“Our roadmap (for peace) is ready, I want the people to give us permission and legitimacy so that we pursue peace,” Ghani said.

Some 9.6 million Afghans are registered to vote, but many have little faith that after 18 years of war any leader can unify the fractious country and improve basic living conditions, boost the stagnating economy or bolster security.

Still, voters braved insurgent attacks and long queues to cast a ballot.

“I know there are security threats but bombs and attacks have become part of our everyday lives,” 55-year-old Mohiuddin, who only gave one name, told AFP.

“I am not afraid, we have to vote if we want to bring changes.” Abdullah and Ghani both claimed victory in the 2014 election, a vote so tainted by fraud and violence that it led to a constitutional crisis and forced then-US president Barack Obama to push for a compromise that saw Abdullah awarded the subordinate role.

“The only request I have from the election commission is that they ensure the transparency of the election because lots of people have lost their trust,” Afghan voter Sunawbar Mirzae, 23, said.

Voting in Afghanistan’s fourth presidential election was supposed to take place at some 5,000 polling centres across the country but hundreds have been closed to the abysmal security situation.

Many Afghans said voting had gone smoothly, triumphantly holding up fingers stained in indelible ink to show they had cast a ballot, but several said they had experienced problems.

“I came this early morning to cast my ballot. Unfortunately my name was not on the list,” said Ziyarat Khan, a farmer in Nangarhar. “The whole process is messy like the last time.”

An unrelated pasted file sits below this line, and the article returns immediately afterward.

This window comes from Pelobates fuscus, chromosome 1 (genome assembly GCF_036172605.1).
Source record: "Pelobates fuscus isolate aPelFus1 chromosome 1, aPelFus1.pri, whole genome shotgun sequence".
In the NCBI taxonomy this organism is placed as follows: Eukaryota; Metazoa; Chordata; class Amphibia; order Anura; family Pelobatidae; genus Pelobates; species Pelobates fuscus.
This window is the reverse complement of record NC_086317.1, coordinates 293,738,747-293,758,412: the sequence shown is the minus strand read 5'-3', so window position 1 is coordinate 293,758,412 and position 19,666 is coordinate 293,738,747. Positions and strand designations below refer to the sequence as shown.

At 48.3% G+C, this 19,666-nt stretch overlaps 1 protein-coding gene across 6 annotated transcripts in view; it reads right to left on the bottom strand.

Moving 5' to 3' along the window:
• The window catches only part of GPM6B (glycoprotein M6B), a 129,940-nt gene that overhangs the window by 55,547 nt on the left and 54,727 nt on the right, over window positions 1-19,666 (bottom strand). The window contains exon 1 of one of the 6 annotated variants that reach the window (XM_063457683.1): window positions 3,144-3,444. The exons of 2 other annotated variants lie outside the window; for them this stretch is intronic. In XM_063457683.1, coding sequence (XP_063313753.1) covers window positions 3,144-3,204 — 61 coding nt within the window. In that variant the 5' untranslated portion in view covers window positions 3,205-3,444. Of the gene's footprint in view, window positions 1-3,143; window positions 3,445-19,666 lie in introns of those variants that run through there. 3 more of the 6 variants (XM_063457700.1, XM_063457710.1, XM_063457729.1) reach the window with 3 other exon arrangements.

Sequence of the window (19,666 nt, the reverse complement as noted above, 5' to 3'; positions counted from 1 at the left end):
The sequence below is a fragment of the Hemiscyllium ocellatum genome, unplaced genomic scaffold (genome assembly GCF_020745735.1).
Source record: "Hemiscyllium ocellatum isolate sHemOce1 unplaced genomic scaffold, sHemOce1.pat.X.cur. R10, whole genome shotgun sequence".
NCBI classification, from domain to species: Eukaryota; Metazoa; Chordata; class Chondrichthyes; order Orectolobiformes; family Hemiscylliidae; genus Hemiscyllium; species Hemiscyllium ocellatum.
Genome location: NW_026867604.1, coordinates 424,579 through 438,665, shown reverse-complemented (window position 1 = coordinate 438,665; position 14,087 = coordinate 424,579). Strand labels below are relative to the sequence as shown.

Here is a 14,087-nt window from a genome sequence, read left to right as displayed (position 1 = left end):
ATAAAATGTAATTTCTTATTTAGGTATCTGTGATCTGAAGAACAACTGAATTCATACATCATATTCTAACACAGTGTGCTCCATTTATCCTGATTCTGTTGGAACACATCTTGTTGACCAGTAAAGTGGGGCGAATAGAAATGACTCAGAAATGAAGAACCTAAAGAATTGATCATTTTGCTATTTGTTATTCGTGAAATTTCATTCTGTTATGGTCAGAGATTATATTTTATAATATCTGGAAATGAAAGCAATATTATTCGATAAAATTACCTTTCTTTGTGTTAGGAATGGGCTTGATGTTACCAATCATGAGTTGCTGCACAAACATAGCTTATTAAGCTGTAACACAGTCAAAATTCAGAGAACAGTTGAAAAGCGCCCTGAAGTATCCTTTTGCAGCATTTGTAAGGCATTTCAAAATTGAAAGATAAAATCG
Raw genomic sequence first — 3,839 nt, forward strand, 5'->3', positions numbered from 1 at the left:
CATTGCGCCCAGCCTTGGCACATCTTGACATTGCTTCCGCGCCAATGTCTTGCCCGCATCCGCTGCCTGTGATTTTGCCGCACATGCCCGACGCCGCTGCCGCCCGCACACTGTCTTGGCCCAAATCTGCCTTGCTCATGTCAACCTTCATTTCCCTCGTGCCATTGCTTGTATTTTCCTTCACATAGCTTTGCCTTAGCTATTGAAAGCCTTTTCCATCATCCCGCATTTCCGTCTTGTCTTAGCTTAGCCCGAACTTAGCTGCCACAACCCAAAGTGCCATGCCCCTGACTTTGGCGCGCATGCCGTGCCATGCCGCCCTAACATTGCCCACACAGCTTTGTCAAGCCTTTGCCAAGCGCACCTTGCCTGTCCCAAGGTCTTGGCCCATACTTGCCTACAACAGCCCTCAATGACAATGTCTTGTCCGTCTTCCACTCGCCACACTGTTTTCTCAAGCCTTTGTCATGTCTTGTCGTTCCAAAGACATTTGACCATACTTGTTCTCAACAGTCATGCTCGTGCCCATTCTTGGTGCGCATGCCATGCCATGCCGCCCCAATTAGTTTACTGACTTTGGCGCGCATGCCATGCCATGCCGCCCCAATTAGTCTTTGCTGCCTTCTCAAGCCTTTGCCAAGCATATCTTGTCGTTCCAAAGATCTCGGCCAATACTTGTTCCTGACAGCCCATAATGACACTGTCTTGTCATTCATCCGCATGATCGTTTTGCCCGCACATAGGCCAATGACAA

Campaigning was hampered by violence from the first day, when Ghani’s running mate was targeted in a bomb-and-gun attack that left at least 20 dead.

Bloody attacks have continued to rock Afghanistan, including a Taliban bombing at a Ghani rally last week that killed at least 26 people in the central province of Parwan near Kabul.

The interior ministry says 72,000 forces will help to secure polling stations.

Election officials say this will be the cleanest election yet, with equipment such as biometric fingerprint readers and better training for poll workers to ensure the vote is fair.

Still, the US embassy in Kabul has said it is “disturbed by so many complaints about security, lack of an equal playing field and fraud” and many Afghans say they have no intention of voting, citing fraud and security fears.

Saturday’s poll was initially slated to take place in April, but was twice delayed because election workers were ill-prepared, and the US was leading a push to forge a withdrawal agreement with the Taliban.

That deal has been scuppered for now after US President Donald Trump pulled out and Afghanistan’s next president will likely face the daunting task of trying to strike a bargain with the Taliban.